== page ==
Bryant: Hall of Fame voting has always sucked. Why mess with tradition?

Leave a comment

ESPN’s Howard Bryant is outraged at all the outrage over the Hall of Fame voting. His argument boils down to this:

  • Baseball used to ignore its history and poop on the fans before the strike, and now they care about honoring people and milestones; God, that sucks;
  • The sabermetricians and their fellow travelers in the blogosphere intimidate — and yes, he used the word “intimidate” — the poor BBWAA writers into voting for guys who never would have gotten consideration in the past, so pardon them for missing out on one or two of the statboys’ favorite sons for once; and
  • Baseball was just fine screwing up its Hall of Fame balloting for
    decades, so why are we all upset when they mess up honoring people now?

There are some good points in the piece — I don’t like the fact that we stop games for every milestone now either — but it’s mostly a “two wrongs make a right” kind of argument, and I hate those.  Why should we settle for a stupid Hall of Fame voting process now just because it’s always been stupid?

Bryant did give me a laugh though when he said he’d rather start a team with Lou Gehrig, Babe Ruth, Ted Williams and Stan Musial than Edgar Martinez.  Man, I’d take Martinez every day. He’s only 47. Musial is gonna be 90 this year and the other three are dead!

Or am I missing all of his points?

Jered Weaver dealing with “dead arm”

Tom Pennington/Getty Images
1 Comment

Padres starter Jered Weaver lasted just two-thirds of an inning in Wednesday afternoon’s Cactus League appearance against the Royals. He yielded four runs on three hits, throwing 31 pitches before getting pulled. His spring ERA now sits at an ugly 10.13.

Weaver said he’s been dealing with a “dead arm” since his last bullpen session, but added he’s dealt with the issue in previous springs, Dennis Lin of the San Diego Union-Tribune reports.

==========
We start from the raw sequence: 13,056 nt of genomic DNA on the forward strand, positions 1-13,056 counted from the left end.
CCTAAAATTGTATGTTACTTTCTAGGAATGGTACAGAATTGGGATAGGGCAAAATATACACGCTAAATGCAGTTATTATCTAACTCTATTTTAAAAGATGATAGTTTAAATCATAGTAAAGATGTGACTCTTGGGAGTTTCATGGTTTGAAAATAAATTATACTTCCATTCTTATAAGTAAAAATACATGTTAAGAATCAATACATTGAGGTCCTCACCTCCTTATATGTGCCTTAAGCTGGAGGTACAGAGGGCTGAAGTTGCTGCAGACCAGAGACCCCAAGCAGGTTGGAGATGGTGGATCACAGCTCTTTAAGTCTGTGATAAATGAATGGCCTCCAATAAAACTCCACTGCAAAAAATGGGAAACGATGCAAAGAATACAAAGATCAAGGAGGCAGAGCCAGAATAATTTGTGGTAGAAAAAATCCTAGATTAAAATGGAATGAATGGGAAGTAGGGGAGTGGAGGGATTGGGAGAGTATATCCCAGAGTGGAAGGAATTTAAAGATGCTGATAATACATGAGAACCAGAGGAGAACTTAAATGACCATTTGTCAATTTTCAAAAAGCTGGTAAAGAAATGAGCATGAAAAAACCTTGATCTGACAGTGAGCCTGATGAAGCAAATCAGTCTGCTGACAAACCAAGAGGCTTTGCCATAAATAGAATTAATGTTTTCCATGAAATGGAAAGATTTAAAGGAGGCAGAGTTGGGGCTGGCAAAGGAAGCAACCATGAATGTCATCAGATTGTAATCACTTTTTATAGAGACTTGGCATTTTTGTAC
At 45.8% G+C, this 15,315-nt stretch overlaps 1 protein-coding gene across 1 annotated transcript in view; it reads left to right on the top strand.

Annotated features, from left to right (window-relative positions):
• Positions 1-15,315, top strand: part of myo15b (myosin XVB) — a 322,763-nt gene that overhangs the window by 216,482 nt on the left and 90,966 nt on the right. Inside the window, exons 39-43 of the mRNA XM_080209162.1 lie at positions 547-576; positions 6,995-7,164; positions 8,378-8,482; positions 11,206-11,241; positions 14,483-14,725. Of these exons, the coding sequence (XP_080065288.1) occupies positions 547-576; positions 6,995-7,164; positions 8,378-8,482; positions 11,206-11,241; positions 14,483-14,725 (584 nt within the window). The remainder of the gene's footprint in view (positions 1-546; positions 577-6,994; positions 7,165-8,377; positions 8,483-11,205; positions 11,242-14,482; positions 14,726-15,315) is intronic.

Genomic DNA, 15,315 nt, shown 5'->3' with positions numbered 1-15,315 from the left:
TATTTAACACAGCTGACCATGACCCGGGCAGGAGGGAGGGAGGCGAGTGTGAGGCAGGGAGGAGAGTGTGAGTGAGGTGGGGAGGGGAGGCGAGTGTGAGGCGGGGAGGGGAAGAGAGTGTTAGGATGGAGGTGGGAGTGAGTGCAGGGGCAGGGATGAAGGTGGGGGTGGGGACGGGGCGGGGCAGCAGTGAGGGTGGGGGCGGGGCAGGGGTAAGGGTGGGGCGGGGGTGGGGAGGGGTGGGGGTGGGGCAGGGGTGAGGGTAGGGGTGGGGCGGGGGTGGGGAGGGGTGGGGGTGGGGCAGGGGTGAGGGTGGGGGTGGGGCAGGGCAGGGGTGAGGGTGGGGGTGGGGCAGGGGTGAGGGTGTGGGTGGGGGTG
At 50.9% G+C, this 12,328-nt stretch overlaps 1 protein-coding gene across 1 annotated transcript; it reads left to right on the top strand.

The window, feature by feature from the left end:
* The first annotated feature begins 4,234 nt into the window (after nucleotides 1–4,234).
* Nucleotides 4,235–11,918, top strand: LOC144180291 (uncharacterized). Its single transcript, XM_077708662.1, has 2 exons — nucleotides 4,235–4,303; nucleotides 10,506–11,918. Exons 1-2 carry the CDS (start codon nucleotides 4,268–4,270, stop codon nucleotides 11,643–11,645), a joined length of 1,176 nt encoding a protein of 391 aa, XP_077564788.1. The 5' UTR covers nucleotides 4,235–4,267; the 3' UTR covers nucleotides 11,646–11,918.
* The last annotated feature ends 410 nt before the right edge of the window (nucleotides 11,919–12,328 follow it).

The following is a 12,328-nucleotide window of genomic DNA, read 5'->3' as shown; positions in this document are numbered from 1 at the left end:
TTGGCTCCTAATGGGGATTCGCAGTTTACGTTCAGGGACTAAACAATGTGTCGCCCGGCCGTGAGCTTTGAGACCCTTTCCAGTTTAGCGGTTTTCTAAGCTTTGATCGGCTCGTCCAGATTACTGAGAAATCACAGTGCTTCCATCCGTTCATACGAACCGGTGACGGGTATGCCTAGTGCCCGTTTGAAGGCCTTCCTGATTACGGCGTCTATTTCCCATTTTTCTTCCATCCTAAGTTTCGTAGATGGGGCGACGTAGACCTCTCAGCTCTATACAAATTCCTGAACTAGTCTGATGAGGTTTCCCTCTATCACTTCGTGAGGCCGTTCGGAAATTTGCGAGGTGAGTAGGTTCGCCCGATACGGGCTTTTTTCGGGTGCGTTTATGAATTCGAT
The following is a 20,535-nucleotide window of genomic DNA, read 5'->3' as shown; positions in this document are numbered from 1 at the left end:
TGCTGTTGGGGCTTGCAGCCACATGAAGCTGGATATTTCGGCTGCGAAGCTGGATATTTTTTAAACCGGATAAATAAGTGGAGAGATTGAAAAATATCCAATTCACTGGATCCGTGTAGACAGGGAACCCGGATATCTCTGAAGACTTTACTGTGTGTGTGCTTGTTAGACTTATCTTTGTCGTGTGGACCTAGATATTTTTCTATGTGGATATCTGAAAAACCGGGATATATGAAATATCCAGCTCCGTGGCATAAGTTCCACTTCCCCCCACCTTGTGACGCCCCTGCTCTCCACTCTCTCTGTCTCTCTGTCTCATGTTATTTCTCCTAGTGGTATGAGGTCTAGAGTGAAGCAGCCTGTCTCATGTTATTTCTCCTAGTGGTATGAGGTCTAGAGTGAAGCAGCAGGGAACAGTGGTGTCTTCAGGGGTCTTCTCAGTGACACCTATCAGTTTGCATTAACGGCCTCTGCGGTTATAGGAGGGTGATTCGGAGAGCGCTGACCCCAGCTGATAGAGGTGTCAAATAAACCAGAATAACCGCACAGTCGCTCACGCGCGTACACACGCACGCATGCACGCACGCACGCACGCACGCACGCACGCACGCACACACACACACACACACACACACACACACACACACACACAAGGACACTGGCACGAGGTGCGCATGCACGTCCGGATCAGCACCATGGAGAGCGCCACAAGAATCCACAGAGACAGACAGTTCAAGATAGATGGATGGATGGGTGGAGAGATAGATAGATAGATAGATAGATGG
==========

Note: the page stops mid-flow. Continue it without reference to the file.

The Padres signed Weaver to a one-year, $3 million contract last month. The right-hander is coming off of the worst season of his 11-year career. His fastball averaged a career-low 83 MPH and he put up a 5.06 ERA with a 103/51 K/BB ratio in 178 innings.

Ian Kinsler doesn’t think Puerto Rico or Dominican Republic players play the game the right way

Jon Durr/Getty Images
18 Comments

Update: Whoops…

*

Earlier, Craig wrote about Dan Duquette’s dogwhistle language in his criticism of Blue Jays outfielder Jose Bautista. We have some more dogwhistling, this time coming from Tigers (and Team U.S.) second baseman Ian Kinsler. Via Billy Witz of The New York Times:

I hope kids watching the W.B.C. can watch the way we play the game and appreciate the way we play the game as opposed to the way Puerto Rico plays or the Dominican plays. That’s not taking anything away from them. That just wasn’t the way we were raised. They were raised differently and to show emotion and passion when you play. We do show emotion; we do show passion. But we just do it in a different way.

The goal of the World Baseball Classic, created by Major League Baseball, is to promote baseball across the globe. It’s players like Puerto Rico’s Javier Baez who are doing the best job in that regard, not boring white guys from the U.S. Potential baseball fans are not swayed into liking the sport when a player hits a home run and solemnly puts his head down to stroll the bases. They get excited and energized when players show emotion, flip their bats, celebrate. Baez did more to make baseball appeal to new and lapsed audiences with his premature celebration tag than the entire U.S. team has done this tournament.

Furthermore, it is hypocritical to want to diversify the sport’s audience while squelching incoming cultures.

Jim Leyland also got in on the action:

Go Puerto Rico.